Retail lobbyists are pushing the Federal Trade Commission to update 14-year-old rules governing mail-order and telephone sales to specifically include sales made over the Internet.
“Whether orders come in the mail, by telephone or over the Internet is secondary to the point that customers should receive the products they ordered, at the price they agreed to pay and within the time that was promised,” National Retail Federation Senior Vice President and General Counsel Mallory Duncan said. “The Internet has gone from dial-up modems to DSL to cable to fiber optic in a just a decade, not to mention from desktops to laptops to handheld devices. With todays rapidly changing technologies, it is important that FTC regulations focus on customer service rather than technical distinctions that could quickly become obsolete.”
The National Retail Federation and Shop.org filed their comments Nov. 7 on the FTCs proposal to update its Mail or Telephone Order Merchandise Rule, a set of regulations that govern mail-order sales in areas such as accurate descriptions of products, prompt shipping, notification of delays and refunds. The rules were first adopted in 1975 in response to consumer complaints that merchants had failed to ship merchandise on time, failed to ship at all or failed to provide prompt refunds for unshipped items.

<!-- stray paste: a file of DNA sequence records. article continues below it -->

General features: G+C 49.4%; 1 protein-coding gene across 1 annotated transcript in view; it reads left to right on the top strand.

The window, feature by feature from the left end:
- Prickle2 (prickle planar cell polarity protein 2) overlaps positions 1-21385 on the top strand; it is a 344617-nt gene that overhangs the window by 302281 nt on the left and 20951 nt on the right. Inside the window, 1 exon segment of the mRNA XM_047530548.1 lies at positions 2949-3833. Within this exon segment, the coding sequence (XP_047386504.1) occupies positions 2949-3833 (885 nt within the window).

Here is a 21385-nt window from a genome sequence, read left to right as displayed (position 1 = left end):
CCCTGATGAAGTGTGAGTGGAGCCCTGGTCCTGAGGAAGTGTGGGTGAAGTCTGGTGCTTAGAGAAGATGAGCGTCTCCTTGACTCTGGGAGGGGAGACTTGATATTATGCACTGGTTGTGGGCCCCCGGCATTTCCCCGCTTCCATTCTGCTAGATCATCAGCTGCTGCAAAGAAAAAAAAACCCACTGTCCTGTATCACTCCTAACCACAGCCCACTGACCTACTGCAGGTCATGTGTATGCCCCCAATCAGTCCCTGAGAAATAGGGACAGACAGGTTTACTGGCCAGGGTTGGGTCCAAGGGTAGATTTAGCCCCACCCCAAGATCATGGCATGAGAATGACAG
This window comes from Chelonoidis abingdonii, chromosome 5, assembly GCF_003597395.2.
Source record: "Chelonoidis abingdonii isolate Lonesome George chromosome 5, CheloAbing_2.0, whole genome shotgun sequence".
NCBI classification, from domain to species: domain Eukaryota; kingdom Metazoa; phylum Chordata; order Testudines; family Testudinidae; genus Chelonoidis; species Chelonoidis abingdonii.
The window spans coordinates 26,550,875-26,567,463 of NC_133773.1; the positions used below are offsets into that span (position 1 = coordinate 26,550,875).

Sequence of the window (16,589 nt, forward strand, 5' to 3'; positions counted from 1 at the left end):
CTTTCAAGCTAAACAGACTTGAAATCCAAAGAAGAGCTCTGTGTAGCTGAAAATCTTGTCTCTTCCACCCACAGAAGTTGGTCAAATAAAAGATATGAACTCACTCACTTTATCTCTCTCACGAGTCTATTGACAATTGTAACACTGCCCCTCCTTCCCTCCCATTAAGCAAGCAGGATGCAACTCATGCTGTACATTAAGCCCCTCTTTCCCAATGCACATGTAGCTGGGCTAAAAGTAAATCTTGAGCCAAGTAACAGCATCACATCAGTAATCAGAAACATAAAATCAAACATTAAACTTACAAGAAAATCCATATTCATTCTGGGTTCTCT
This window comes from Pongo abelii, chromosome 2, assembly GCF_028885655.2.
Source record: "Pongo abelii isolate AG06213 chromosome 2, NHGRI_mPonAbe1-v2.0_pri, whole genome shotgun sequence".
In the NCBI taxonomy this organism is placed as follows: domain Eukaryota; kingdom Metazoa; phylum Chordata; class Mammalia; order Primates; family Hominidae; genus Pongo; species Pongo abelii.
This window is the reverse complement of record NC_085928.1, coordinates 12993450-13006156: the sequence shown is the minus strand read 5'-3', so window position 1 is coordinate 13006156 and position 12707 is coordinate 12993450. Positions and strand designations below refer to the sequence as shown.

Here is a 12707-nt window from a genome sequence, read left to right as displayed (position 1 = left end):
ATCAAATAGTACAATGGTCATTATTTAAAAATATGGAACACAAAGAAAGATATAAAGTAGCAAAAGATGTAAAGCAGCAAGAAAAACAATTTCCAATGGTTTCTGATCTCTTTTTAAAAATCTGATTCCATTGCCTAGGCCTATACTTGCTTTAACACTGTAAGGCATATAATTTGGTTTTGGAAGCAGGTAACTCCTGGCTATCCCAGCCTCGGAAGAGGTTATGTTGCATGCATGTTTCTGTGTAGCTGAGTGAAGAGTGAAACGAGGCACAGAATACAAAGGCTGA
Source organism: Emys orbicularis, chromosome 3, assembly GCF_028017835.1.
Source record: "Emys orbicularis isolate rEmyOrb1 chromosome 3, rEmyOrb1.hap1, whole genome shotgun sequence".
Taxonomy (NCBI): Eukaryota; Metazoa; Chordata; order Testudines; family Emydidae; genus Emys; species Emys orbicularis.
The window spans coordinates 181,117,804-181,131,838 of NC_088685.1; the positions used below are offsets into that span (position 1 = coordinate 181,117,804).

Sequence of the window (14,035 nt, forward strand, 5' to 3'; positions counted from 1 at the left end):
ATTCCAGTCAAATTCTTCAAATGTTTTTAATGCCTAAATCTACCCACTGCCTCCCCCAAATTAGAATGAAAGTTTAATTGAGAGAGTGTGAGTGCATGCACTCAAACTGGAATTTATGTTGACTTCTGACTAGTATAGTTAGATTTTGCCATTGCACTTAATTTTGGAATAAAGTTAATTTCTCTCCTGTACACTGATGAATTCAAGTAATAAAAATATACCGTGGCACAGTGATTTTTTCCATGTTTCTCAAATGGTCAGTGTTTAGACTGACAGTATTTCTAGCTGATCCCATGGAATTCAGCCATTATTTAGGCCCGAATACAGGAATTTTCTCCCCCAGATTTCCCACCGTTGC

NRF officials said the rule change would likely have little to no practical impact on retailers, but that the goal was to clean up the language.
The FTC is also considering a change that would update the regulations current list of payment methods—cash, check, money order and credit cards—to include new forms of payment, such as debit cards, gift cards and services, such as Pay Pal, NRF officials said.
NRF and Shop.org supported the proposal but said refunds for debit cards should be handled the same as those for credit cards because retailers frequently cannot distinguish between the two types of cards. Another change would repeal a requirement that refunds be made by first-class mail and instead allow them to be made by a means “at least as fast and reliable as first-class mail,” such as private couriers or electronic transfers.
Other proposals from the retail lobbyists include a request that a distinction be made that orders handled through a retailers internal computer systems—such as a sales associate using an in-store computer to find an item or place an order—not be considered Internet orders even if those systems happen to operate over the Internet.
They argued that retailers should be allowed to substitute merchandise of equal or greater value when an out-of-stock situation would prevent an item from being shipped on time, provided that the customer agrees. They also proposed that merchants not be required to promise a definite delivery date on some custom-made or handcrafted products provided that customers are given the option to cancel the order.
Retail Center Editor Evan Schuman can be reached at [email protected].
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